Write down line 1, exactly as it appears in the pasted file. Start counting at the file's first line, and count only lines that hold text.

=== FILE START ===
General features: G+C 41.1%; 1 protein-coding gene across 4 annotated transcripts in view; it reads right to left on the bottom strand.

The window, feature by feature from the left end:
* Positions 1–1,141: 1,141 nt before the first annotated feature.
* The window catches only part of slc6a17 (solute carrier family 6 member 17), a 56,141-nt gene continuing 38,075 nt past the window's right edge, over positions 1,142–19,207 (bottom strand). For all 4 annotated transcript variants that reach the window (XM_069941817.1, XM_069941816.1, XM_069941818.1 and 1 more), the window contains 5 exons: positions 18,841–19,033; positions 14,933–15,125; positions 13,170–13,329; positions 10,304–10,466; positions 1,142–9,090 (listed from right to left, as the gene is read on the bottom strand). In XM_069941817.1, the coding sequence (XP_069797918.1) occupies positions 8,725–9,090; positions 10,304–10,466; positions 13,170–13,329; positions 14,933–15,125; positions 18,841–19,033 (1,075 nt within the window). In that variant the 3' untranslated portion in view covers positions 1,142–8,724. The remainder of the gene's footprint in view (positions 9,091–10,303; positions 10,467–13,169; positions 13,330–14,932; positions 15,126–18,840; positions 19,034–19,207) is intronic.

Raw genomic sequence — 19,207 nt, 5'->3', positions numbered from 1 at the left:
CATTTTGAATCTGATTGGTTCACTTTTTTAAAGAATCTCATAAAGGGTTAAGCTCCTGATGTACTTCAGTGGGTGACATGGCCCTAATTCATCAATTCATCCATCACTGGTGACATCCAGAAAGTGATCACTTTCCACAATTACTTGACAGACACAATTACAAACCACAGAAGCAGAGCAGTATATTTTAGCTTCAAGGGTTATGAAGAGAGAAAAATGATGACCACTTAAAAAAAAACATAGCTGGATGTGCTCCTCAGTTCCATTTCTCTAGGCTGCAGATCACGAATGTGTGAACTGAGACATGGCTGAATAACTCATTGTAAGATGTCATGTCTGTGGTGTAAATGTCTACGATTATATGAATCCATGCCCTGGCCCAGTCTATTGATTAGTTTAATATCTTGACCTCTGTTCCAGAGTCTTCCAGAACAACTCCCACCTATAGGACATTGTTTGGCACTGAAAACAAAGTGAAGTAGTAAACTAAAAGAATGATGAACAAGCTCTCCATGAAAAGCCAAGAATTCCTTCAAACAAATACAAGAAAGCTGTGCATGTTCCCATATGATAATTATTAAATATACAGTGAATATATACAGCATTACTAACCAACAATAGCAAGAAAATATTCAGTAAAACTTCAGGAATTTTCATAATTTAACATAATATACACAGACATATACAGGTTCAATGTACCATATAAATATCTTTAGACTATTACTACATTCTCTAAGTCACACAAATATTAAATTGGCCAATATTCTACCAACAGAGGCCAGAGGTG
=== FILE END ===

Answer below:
General features: G+C 41.1%; 1 protein-coding gene across 4 annotated transcripts in view; it reads right to left on the bottom strand.